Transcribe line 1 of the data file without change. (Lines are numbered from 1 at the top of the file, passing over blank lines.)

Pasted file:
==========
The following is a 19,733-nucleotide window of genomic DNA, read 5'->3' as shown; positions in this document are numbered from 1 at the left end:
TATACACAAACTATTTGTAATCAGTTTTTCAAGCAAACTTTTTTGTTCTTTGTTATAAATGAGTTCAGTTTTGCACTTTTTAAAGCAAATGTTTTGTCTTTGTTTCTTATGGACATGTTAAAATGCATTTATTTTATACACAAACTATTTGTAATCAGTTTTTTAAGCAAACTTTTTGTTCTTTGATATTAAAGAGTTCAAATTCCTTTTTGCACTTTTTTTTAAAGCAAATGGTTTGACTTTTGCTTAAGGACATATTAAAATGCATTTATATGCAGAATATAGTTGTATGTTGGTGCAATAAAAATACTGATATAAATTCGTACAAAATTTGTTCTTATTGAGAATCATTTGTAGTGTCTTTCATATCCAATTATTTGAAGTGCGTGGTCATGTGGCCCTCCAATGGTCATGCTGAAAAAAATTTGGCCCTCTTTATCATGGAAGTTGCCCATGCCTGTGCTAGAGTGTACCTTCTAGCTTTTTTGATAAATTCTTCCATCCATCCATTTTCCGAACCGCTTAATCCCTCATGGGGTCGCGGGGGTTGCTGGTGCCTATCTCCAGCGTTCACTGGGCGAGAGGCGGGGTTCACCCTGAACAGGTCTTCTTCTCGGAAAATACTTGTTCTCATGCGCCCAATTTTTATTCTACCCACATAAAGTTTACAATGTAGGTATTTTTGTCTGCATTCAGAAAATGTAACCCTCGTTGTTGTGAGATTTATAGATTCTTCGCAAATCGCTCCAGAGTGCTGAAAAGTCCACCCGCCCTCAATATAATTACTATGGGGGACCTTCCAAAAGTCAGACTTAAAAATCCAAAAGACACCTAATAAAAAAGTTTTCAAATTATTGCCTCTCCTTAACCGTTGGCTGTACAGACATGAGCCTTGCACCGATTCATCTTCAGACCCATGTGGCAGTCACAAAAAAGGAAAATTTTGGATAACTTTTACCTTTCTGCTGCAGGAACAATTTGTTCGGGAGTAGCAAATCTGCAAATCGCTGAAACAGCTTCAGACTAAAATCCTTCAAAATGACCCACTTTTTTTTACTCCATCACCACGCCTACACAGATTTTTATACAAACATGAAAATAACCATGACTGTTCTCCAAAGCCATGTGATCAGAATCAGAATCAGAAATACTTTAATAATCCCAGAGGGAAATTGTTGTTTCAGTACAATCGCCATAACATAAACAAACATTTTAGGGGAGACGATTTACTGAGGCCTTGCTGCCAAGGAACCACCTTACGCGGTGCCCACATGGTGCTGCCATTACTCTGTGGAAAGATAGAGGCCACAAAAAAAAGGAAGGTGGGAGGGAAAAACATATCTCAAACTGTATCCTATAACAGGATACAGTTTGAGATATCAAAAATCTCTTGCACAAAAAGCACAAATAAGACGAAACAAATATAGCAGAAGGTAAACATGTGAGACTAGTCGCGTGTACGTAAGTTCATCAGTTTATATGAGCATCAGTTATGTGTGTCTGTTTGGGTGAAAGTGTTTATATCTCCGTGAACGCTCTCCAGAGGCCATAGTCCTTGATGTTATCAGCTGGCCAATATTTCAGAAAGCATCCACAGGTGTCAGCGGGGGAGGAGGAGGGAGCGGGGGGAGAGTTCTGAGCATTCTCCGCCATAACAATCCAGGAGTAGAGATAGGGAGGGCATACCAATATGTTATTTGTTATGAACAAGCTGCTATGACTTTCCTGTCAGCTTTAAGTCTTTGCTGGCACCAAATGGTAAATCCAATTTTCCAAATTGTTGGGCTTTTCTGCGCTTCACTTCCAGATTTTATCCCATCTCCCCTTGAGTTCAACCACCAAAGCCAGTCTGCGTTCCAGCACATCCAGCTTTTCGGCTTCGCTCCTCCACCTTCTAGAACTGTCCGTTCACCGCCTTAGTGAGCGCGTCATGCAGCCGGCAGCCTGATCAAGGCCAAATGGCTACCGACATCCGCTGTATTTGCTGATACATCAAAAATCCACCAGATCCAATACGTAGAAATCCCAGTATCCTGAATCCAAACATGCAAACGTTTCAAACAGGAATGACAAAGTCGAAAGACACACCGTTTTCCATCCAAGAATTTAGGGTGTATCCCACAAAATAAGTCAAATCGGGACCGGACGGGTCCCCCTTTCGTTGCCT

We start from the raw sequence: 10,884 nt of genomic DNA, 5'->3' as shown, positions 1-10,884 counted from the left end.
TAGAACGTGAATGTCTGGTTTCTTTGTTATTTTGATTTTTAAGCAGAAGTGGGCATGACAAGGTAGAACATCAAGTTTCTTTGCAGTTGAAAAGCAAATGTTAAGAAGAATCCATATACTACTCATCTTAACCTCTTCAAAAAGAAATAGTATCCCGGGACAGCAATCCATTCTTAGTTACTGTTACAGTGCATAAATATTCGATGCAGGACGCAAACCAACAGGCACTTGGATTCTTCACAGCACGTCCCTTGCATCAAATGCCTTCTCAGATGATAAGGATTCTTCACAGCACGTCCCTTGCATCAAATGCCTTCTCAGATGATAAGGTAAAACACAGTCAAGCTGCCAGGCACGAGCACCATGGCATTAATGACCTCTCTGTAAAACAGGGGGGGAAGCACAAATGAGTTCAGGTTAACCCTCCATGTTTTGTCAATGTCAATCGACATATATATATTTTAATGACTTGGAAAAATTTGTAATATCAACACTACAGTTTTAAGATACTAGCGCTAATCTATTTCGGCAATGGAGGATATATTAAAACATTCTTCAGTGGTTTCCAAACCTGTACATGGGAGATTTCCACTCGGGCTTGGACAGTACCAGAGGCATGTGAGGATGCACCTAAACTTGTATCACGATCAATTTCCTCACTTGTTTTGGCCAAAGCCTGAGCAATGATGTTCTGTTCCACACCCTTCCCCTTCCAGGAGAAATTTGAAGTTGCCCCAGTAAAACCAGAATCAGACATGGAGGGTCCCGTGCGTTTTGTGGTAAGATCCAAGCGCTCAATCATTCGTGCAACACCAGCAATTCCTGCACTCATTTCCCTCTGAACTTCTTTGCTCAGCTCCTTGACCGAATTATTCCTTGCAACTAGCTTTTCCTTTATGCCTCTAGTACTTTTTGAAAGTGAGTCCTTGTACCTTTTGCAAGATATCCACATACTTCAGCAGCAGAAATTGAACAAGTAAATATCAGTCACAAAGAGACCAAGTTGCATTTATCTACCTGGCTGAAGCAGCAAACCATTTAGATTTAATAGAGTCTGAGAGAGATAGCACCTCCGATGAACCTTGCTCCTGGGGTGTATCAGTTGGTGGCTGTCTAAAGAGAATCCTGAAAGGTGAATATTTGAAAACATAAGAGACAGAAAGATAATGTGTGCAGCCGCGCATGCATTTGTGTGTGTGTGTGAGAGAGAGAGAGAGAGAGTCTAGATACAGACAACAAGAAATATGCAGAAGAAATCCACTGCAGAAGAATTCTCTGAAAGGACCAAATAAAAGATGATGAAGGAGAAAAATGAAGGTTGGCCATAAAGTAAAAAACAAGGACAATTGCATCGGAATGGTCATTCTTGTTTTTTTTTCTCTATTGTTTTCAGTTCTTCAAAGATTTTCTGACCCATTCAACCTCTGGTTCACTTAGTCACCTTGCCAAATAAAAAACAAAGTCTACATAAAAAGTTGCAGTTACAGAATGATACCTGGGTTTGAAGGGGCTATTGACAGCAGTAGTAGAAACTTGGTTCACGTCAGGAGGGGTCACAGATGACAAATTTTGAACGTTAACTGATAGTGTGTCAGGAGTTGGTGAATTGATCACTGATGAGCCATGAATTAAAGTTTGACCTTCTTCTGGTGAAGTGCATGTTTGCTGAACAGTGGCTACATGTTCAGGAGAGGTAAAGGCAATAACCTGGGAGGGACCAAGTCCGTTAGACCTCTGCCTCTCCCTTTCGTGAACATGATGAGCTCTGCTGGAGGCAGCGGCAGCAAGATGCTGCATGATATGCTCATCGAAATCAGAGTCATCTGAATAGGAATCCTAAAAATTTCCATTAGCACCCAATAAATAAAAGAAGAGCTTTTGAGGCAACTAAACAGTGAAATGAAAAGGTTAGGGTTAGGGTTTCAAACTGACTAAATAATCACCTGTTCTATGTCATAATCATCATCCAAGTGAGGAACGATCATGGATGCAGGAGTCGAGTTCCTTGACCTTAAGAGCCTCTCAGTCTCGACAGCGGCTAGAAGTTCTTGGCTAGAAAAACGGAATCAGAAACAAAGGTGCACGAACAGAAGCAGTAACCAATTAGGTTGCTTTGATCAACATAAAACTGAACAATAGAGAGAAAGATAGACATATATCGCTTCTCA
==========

The following is a 19,733-nucleotide window of genomic DNA, read 5'->3' as shown; positions in this document are numbered from 1 at the left end: